Johnson needed 31 pitches to get through the first inning. He's partially to blame, starting the inning with an eight-pitch walk and a few more deep counts after that. Thornton Luck followed him into his third start as well, as Gordon Beckham double-clutched on a double-play ball and threw it away. Johnson struck out Josh Willingham to escape the inning unscored upon, turning it over to Hendriks.
Hendriks started his inning by getting Alejandro De Aza to ground weakly to first. Chris Parmalee bobbled it and couldn't recover in time for the flip, allowing De Aza to reach on an infield "single."
That was the first of six singles on the inning. Combine it with two walks, and the Sox piranha'd Hendriks for seven runs in just two-thirds of an inning. Ron Gardenhire called on Michael Tonkin to record the last out, and he allowed a two-run single to Alexei Ramirez before ending a disastrous first frame. At least for the Twins. The Sox must have enjoyed it, since it was the first time they'd held a lead in 54 innings.
Seven runs of support put the onus on Johnson to avoid nibbling. He stepped up and challenged the Twins into three hard-hit outs on 13 pitches. That put his evening back on track, and he ended up completing six shutout innings on 112 pitches. He allowed just four singles, two walks and a hit batsman while striking out eight -- the final one coming with the bases loaded to close out the sixth, and his evening. The effort was plenty for his first career victory.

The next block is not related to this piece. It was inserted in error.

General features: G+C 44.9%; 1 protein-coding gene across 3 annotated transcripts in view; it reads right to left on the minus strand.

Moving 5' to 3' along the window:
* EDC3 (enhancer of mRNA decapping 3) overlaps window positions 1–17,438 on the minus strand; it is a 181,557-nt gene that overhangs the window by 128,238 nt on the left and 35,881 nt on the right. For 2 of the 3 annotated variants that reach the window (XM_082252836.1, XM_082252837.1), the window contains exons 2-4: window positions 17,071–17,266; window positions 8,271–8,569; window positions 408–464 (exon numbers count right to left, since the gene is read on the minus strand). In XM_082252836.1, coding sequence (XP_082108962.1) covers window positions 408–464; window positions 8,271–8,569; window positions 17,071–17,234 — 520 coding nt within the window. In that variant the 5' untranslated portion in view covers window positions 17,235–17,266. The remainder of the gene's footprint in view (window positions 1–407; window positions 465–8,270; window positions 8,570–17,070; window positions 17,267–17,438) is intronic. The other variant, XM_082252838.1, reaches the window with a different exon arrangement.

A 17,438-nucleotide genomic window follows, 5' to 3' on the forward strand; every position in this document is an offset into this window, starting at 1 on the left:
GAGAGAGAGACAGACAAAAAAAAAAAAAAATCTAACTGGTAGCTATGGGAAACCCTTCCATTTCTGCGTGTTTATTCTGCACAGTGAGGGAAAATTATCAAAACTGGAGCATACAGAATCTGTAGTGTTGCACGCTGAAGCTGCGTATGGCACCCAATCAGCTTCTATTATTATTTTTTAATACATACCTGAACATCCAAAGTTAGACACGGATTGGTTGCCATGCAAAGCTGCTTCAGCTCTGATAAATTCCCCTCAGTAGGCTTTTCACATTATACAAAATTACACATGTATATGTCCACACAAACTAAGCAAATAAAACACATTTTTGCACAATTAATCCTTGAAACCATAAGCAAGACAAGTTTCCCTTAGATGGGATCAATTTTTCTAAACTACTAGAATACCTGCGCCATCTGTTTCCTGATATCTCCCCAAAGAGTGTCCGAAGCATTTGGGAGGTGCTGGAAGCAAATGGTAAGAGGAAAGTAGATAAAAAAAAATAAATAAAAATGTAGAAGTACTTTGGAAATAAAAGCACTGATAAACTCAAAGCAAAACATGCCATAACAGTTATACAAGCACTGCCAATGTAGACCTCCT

The offense kept piling on nevertheless. Adam Dunn and Dayan Viciedo took Cole De Vries deep on back-to-back solo shots in the fourth. Jordan Danks, who hit a double off the padding on the right-center wall for the closest non-homer you can hit at the Cell, hit a DUDNMOOOOO two-run homer in the sixth.
Alexei Ramirez tacked on the final run with a solo shot to center(!) to give the Sox a season-high in runs scored with 12. It was only their second four-homer game, and the first since the ... second game of the season.
Daniel Webb saw the shutout spoiled on his watch, allowing a run on a single in the eighth inning on a broken-bat single.